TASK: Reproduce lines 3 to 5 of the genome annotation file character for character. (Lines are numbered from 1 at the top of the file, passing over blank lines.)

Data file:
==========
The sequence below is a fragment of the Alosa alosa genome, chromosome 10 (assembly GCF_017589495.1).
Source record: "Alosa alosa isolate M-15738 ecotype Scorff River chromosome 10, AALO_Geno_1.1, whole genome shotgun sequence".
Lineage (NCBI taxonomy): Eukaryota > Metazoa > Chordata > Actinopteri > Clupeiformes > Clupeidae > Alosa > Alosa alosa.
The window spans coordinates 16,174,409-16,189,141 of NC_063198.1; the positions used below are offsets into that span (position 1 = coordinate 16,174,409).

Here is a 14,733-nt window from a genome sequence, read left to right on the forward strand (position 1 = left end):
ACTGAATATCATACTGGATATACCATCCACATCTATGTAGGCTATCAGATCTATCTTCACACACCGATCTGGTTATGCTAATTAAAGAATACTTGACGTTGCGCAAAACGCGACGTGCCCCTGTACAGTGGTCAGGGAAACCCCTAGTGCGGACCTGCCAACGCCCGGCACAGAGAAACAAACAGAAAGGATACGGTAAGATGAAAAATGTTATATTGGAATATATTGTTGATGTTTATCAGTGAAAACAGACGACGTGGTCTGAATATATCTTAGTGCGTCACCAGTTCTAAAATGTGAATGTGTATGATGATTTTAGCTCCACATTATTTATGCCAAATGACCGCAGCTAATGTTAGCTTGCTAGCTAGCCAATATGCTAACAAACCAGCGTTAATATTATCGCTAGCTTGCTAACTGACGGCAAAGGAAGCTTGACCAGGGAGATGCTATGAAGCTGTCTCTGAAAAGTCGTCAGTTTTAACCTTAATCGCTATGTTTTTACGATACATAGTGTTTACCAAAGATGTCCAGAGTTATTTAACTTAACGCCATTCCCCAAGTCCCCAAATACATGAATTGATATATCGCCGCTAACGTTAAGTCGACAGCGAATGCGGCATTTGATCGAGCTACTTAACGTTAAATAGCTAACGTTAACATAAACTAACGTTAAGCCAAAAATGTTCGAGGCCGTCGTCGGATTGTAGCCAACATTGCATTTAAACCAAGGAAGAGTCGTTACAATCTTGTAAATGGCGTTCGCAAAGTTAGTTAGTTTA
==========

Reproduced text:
Lineage (NCBI taxonomy): Eukaryota > Metazoa > Chordata > Actinopteri > Clupeiformes > Clupeidae > Alosa > Alosa alosa.
The window spans coordinates 16,174,409-16,189,141 of NC_063198.1; the positions used below are offsets into that span (position 1 = coordinate 16,174,409).

Here is a 14,733-nt window from a genome sequence, read left to right on the forward strand (position 1 = left end):